Matt12345170 TechSpot Member Posts: 84   +12

    Instead of using the windows key, I can just click the bottom left corner to do they exact same thing. I fail to see what I could do with a mouse in Windows 7, that I cant with 8
  18. cliffordcooley

    cliffordcooley TechSpot Paladin Posts: 5,066   +1,179

    Let me put it this way. Microsoft felt the need to use the entire screen for their Start Screen. While at the same time taking away all visuals of the capability you mention. While thinking of these two sentences, I find it very difficult to support your comment.

    They have since realized their mistake and have decided to bring back the start button. But they still have not learned as a desktop user with a mouse, we don't need our entire screen to navigate apps. And we damn sure don't need our apps color coded, as if we are in preschool learning our colors. The whole concept of the push toward touch is insulting. I can understand migrating to touch eventually, we don't need to be pushed by MS in that direction. We will eventually migrate on our own, as new tech becomes available to everyone.
  19. Matt, the people you're debating with here are too goddamned lazy to hit the Windows button, and anything unfamiliar scares the piss out of them. History has shown this in so many ways.
    spectrenad and m4a4 like this.
  20. cliffordcooley

    cliffordcooley TechSpot Paladin Posts: 5,066   +1,179

    Well well, looks like we have our first volunteer. All MS needs to do now is say the word. To access your apps you first need to jump off a sky scraper. Yeah I know it sounded silly, but so did your comment.
  21. Matt12345170

    Matt12345170 TechSpot Member Posts: 84   +12

    OK. I can kinda see how it taking the whole screen might somewhat be annoying, I happen to have the luxury of two monitors, so that does not happen. However in essence, it is the exact same thing.

    When you hit the start menu in Windows 7, essentially you are focused on the start menu untill you find what you are looking for. When you click away onto the desktop, it disappears and you go back to what you were doing before. That is exactly the same thing that happens in Windows 8.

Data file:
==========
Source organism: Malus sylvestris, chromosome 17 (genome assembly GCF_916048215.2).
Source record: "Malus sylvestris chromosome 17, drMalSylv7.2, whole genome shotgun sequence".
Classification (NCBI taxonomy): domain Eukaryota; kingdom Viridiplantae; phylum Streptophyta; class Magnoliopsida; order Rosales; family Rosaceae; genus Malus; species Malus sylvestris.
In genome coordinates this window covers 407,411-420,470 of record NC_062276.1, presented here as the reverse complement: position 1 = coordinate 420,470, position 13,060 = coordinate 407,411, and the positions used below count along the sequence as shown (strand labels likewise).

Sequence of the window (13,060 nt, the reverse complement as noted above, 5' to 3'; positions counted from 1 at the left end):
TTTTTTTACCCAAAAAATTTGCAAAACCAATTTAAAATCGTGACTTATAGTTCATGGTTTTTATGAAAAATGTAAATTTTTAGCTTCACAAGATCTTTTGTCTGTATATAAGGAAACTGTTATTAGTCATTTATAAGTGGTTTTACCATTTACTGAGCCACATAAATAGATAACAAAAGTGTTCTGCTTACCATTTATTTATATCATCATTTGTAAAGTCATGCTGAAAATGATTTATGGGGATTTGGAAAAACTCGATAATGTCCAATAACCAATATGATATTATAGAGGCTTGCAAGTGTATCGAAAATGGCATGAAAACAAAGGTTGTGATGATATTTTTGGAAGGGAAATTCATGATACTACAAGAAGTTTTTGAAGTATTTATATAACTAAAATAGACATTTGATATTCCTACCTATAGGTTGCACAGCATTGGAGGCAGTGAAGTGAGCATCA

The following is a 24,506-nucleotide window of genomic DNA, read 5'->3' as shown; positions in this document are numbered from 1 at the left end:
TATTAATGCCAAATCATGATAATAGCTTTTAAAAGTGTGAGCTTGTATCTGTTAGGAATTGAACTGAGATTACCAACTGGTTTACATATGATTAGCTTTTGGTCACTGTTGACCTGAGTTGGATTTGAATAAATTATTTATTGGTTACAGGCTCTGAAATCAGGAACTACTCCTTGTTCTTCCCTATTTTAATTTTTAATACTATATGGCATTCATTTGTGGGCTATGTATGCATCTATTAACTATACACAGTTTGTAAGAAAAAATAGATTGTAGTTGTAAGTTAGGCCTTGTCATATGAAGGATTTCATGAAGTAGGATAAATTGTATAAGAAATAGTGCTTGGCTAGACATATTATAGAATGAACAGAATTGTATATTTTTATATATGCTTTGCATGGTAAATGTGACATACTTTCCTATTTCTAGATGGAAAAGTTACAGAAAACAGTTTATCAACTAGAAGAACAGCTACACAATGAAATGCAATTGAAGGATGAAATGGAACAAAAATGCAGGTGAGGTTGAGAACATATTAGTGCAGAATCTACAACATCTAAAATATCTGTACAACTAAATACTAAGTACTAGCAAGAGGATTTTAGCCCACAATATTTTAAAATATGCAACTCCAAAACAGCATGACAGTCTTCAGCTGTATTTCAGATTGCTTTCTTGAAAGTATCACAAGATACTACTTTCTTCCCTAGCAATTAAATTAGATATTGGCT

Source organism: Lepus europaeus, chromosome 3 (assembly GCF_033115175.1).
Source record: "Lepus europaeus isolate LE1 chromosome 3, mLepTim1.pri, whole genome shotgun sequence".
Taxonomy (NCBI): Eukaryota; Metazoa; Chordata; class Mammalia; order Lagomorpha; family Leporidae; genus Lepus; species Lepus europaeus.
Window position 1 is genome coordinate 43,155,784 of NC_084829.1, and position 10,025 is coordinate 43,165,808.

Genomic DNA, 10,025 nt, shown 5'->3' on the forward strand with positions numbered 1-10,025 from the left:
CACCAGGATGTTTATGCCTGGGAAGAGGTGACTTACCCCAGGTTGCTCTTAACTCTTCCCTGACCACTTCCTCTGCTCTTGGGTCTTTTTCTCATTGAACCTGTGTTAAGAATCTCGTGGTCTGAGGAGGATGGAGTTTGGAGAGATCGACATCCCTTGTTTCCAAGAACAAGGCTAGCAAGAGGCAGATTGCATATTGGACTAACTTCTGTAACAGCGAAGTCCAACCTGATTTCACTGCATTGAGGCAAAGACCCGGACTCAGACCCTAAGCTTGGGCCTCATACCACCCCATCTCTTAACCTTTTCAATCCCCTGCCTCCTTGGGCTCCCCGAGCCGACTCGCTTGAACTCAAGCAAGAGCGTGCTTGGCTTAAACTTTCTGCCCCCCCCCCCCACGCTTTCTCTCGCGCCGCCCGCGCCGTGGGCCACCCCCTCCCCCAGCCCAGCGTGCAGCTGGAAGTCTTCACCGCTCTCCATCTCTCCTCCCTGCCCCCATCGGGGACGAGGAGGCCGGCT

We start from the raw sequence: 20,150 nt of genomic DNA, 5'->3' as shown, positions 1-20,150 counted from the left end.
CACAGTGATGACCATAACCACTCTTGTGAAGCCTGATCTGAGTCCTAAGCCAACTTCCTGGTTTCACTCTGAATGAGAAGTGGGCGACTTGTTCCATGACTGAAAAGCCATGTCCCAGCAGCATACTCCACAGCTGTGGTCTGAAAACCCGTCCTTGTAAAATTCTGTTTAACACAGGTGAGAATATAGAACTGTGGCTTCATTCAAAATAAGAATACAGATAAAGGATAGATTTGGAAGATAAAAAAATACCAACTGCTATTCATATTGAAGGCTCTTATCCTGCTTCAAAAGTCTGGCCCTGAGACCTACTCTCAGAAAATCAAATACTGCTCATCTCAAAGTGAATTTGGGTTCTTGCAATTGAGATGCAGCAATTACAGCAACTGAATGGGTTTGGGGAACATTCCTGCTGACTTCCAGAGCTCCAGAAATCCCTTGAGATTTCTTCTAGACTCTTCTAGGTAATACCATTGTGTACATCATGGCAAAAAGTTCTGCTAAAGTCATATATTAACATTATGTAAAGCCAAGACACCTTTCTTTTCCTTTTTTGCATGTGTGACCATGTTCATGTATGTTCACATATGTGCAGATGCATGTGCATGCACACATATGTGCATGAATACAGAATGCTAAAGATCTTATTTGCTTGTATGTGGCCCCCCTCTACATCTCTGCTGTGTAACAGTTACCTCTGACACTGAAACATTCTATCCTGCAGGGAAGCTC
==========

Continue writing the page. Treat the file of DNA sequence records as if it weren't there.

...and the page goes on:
As far as full screen apps go, yes I agree that they are not always ideal. I use 2. However, when I am looking for my quick news fill for the day, I hit the news app and read a few articles.

    The beauty of it is you don't need to use it at all. The apps are at your disposal, however you don't need to use them at all. You can immerse yourself in your traditional desktop experience, and a in essence, a similar start screen in usage.
    spectrenad likes this.
  22. TheBigFatClown

    TheBigFatClown TechSpot Booster Posts: 336   +114

    The true beauty of Windows 8 is that there is no federal law that requires I purchase it and install it. That's the true beauty that one has to meditate on to appreciate it. Your right. I don't have to use any of the apps or the metro interface. And mark it down on your scratchpad. I wont.
  23. VitalyT

    VitalyT TechSpot Guru Posts: 1,228   +328

    I've never been a Windows 8 advocate. I stated what I believed was true about the OS, and what was not. Trying to paint everything in black color on your side wasn't objective. There are a number of areas where Windows 8 succeeds.
    spectrenad likes this.
  24. captaincranky

    captaincranky TechSpot Addict Posts: 10,003   +710

    The desktop environment we've grown accustomed to have been honed , tweaked, and refined over a period of decades.

    So here comes a "guest" talking down to us a luddites, simply because we choose to do our computing with a mouse, and not as some shot nose child, smearing, strained peas all over a high chair food tray. Oh well, whatever floats your rubber duck, I suppose.

    And because because I know there condescending !$#@%^&* like you in the world, I always give my nose a good stout picking, before I rent a movie at Redbox....

    If you're that infatuated with touch, why not visit Wacom: http://www.wacom.com/en/products/pen-tablets/intuos grab one of their tablets, and put all that nervous energy to some constructive use.[​IMG]
  25. VitalyT

    VitalyT TechSpot Guru Posts: 1,228   +328

    Commenting purely on the picture, because it is a stupid one. Painters who utilize this kind of technology also use much bigger screens, so you can see clearly every line you are drawing. Today it would be at least a 30" monitor with precise color reproduction, like the new DELL U3014. Anything less, and benefits of the technology are gone, he would be better off with the usual canvas.